As a writer, since I refuse to be censured on topics in which to write, then possibly a warning notice (The views of the characters in this book do not necessarily express the views of the author.) would help to soothe extra-sensitive readers.

    Frankly, I feel this is a sad comment on the condition of our culture.

    • Thank you, Lauren, for sharing your thoughts. I’d like to continue this discussion by sharing parts of your articulate comment in a future post. I have experienced some of the same ultra-sensitivity and was taken back by it, never thinking the content of a fictional story would be received as a personal belief statement of this author. It was eye-opening.

      • Feel free to use it, Fay. I do cover this very topic in a guest post at an upcoming blog appearance at Buried Under Book for December 26. In the post, I cover how silly it is to try to pin down a fictional author’s beliefs based on their fictional characters and those characters’ words and actions.

        While there are authors who do use their talents to promote their political, sexual, or religious beliefs, many of us do not. Usually, these authors will state so.

        But for most of us, it is about the story and what characters we need to make it the best story possible. Sometimes, we need a character who is very different from us to make that story work.

  2. Most readers are well aware that fiction is fiction. Speaking as a reader, I glean what I need to from the back cover summary, as to whether or not the content of the story is going to be Shelton-friendly. As a writer, I view the world through the lens of an observer and I elaborate or distill where needed for the character arcs in the story I’m trying to tell. As a publisher, this is when I start to think putting disclaimers about content and potential triggers might be something I should do to protect my company. Usually though, the standard clause that appears at the end of movie credits “this is a work of fiction and any similarities to real persons, places, things, past or present, etc…” you know the one, usually will suffice for any medium in the telling of stories.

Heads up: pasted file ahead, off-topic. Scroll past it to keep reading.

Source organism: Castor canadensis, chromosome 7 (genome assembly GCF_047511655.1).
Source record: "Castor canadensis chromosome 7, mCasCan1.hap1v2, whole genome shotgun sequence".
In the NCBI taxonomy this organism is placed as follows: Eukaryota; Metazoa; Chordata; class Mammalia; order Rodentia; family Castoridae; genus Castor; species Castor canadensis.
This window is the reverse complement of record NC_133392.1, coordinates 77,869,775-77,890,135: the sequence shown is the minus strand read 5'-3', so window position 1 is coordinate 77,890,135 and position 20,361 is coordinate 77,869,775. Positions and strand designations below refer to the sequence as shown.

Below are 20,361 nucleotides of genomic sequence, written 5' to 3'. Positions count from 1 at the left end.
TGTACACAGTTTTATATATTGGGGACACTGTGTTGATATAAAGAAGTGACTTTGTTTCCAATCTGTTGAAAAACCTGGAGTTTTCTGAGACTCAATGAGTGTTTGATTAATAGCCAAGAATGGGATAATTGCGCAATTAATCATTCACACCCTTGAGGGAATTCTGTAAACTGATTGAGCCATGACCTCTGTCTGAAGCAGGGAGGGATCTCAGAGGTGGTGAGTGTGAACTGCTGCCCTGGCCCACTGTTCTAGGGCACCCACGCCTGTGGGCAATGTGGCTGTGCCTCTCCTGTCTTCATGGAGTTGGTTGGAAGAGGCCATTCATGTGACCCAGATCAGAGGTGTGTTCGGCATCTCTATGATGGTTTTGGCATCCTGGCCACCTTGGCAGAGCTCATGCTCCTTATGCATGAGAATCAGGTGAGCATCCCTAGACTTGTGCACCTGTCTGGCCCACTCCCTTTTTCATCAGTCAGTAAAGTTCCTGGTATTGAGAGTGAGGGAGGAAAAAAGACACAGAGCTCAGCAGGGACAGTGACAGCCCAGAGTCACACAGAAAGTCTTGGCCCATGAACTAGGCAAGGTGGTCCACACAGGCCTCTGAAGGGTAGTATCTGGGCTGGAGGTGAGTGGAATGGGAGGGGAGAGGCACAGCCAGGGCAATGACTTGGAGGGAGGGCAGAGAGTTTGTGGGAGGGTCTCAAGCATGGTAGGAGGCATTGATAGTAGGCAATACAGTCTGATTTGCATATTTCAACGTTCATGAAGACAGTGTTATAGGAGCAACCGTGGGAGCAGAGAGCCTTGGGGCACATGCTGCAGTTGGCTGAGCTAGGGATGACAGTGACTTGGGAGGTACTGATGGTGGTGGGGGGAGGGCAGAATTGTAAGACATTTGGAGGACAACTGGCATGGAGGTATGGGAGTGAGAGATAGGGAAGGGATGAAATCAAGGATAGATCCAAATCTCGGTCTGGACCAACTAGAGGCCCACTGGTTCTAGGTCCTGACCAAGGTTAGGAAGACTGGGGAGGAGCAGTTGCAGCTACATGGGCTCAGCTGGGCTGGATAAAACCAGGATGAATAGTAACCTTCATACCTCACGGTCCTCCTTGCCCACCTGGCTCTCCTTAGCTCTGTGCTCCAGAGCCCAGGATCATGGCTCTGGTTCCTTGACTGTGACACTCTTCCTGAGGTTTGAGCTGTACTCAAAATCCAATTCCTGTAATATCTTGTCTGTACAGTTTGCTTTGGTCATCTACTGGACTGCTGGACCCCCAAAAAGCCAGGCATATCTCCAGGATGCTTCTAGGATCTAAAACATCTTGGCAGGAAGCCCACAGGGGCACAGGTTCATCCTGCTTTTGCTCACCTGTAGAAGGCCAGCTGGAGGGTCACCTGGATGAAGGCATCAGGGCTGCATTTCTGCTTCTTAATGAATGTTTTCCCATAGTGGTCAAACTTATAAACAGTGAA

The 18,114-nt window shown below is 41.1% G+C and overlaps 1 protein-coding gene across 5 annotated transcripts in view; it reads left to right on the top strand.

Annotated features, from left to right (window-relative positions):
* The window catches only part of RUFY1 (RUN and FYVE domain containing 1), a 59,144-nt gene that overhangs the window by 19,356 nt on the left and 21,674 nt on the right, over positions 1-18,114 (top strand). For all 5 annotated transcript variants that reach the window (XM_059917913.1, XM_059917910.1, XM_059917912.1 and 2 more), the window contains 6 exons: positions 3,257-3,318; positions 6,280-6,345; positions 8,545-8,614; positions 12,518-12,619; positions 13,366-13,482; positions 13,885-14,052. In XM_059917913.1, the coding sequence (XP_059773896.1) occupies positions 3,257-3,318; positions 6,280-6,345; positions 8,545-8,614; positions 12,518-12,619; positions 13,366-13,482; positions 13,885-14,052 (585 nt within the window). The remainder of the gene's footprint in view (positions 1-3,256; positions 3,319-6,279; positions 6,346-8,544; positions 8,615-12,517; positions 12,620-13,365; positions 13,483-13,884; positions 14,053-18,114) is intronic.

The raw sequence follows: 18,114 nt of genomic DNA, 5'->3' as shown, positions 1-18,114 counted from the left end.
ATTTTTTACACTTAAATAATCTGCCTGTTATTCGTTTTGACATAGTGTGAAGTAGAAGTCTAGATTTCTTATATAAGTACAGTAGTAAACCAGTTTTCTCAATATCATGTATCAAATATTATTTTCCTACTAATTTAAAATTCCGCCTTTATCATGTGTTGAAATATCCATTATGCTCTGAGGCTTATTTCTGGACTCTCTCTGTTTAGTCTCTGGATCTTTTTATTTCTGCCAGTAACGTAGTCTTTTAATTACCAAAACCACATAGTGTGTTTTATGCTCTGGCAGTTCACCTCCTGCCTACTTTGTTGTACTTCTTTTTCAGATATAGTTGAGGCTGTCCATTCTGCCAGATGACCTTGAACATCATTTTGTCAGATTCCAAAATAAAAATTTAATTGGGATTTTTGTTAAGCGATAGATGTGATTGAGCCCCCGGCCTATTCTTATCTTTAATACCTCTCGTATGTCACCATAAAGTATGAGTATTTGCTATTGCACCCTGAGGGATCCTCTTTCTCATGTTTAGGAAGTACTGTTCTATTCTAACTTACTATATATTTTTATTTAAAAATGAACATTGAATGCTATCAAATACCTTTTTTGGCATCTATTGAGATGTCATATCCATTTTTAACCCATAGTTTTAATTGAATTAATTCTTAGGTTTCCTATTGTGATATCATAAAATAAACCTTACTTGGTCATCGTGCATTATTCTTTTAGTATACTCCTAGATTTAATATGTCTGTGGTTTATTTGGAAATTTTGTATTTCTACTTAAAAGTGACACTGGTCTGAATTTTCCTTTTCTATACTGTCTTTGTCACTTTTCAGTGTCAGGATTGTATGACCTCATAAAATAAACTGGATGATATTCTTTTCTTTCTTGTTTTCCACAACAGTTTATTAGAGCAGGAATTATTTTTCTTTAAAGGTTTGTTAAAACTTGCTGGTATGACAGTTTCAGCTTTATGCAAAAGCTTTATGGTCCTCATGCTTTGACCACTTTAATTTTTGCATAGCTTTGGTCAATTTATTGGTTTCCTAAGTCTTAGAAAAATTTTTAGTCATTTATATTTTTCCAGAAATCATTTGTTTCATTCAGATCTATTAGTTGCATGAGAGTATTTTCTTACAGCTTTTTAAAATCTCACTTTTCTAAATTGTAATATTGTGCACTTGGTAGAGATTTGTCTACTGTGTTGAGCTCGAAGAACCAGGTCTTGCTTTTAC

There are those in the world that sue fast food restaurants because the coffee was served hot and the cup didn’t say so. And there will always be people who read too much between the lines when, if an ounce of intelligence is exercised, they could easily see that there was no harm intended. These people will continue to react in militant manner because psychologically they need the public to acknowledge them as victims of injustice. It’s human nature and you can’t protect yourself 100% from stupid. It all boils down to how PC one is willing to go.

    Not an accusation, merely an observation.

    What I do when I publish works is to provide an extra bit in the summary on websites, like Amazon, so that people know prior to purchasing the book what they find in it. Such as “Parental Advisory: This book contains content that could be perceived as NC-17 in nature due to use of language, and the discussion or portrayal of illicit drug use, alcohol consumption, firearms, tobacco, explosives, sex, bigotry (insert whatever fits the story). Most people are aware of the movie ratings, and now that there are language advisories on music albums, it seemed like a reasonable compromise. If there’s anything more graphic, I point that out too and adjust the “rating” as necessary.

    I always have to laugh at readers who make assumptions about authors. Like my mother for example. She doesn’t care for romance novels, she reads mysteries mostly. Nothing gory, your basic cozy murder. Yet, she’s the first person to say that romance authors are sexually frustrated but it never occurs to her to think that murder mystery authors kill people in real life. She also doesn’t get fantasy or science-fiction stories because the people who write those stories have no grasp of reality and fight monsters. Why can’t the bad guy just be a bad human being? Love my mother, but sometimes…it’s hard to see that I have a genetic connection to her. 🙂

    And I just realized I hijacked your post…sorry, I’m running at the mouth today. Too much eggnog maybe. Happy Christmas!

    • Hello, Shelton!

      So good to reconnect with you! Thank you for the input. It will be helpful to authors to read this discussion and make decisions for themselves whether the content they create requires a caveat.

      What made me raise the issue is a comment I got. I thought, “Whoa, where did that come from?” Then I thought of friends who may be offended if they shared a mindset with the commenter.

      It is a live and learn world in which we create.

      Happy New Year, my friend!